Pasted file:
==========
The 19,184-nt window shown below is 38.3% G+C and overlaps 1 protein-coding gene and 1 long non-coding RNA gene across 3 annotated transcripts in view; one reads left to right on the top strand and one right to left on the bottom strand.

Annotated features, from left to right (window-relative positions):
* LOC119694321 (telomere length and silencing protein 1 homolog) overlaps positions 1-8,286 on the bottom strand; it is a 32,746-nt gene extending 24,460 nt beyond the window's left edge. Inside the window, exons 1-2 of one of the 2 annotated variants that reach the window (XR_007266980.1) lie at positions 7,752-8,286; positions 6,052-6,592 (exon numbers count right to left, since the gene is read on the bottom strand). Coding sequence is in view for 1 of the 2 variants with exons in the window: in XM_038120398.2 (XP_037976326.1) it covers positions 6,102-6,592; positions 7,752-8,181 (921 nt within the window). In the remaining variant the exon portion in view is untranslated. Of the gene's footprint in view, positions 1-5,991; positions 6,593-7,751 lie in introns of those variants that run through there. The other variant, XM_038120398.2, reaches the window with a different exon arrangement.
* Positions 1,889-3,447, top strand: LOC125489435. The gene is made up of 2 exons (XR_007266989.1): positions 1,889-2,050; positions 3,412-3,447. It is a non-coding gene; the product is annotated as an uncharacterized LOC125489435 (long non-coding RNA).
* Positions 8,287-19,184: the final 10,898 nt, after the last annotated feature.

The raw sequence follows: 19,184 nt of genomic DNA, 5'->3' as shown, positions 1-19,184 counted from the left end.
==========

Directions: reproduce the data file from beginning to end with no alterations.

The 19,184-nt window shown below is 38.3% G+C and overlaps 1 protein-coding gene and 1 long non-coding RNA gene across 3 annotated transcripts in view; one reads left to right on the top strand and one right to left on the bottom strand.

Annotated features, from left to right (window-relative positions):
* LOC119694321 (telomere length and silencing protein 1 homolog) overlaps positions 1-8,286 on the bottom strand; it is a 32,746-nt gene extending 24,460 nt beyond the window's left edge. Inside the window, exons 1-2 of one of the 2 annotated variants that reach the window (XR_007266980.1) lie at positions 7,752-8,286; positions 6,052-6,592 (exon numbers count right to left, since the gene is read on the bottom strand). Coding sequence is in view for 1 of the 2 variants with exons in the window: in XM_038120398.2 (XP_037976326.1) it covers positions 6,102-6,592; positions 7,752-8,181 (921 nt within the window). In the remaining variant the exon portion in view is untranslated. Of the gene's footprint in view, positions 1-5,991; positions 6,593-7,751 lie in introns of those variants that run through there. The other variant, XM_038120398.2, reaches the window with a different exon arrangement.
* Positions 1,889-3,447, top strand: LOC125489435. The gene is made up of 2 exons (XR_007266989.1): positions 1,889-2,050; positions 3,412-3,447. It is a non-coding gene; the product is annotated as an uncharacterized LOC125489435 (long non-coding RNA).
* Positions 8,287-19,184: the final 10,898 nt, after the last annotated feature.

The raw sequence follows: 19,184 nt of genomic DNA, 5'->3' as shown, positions 1-19,184 counted from the left end.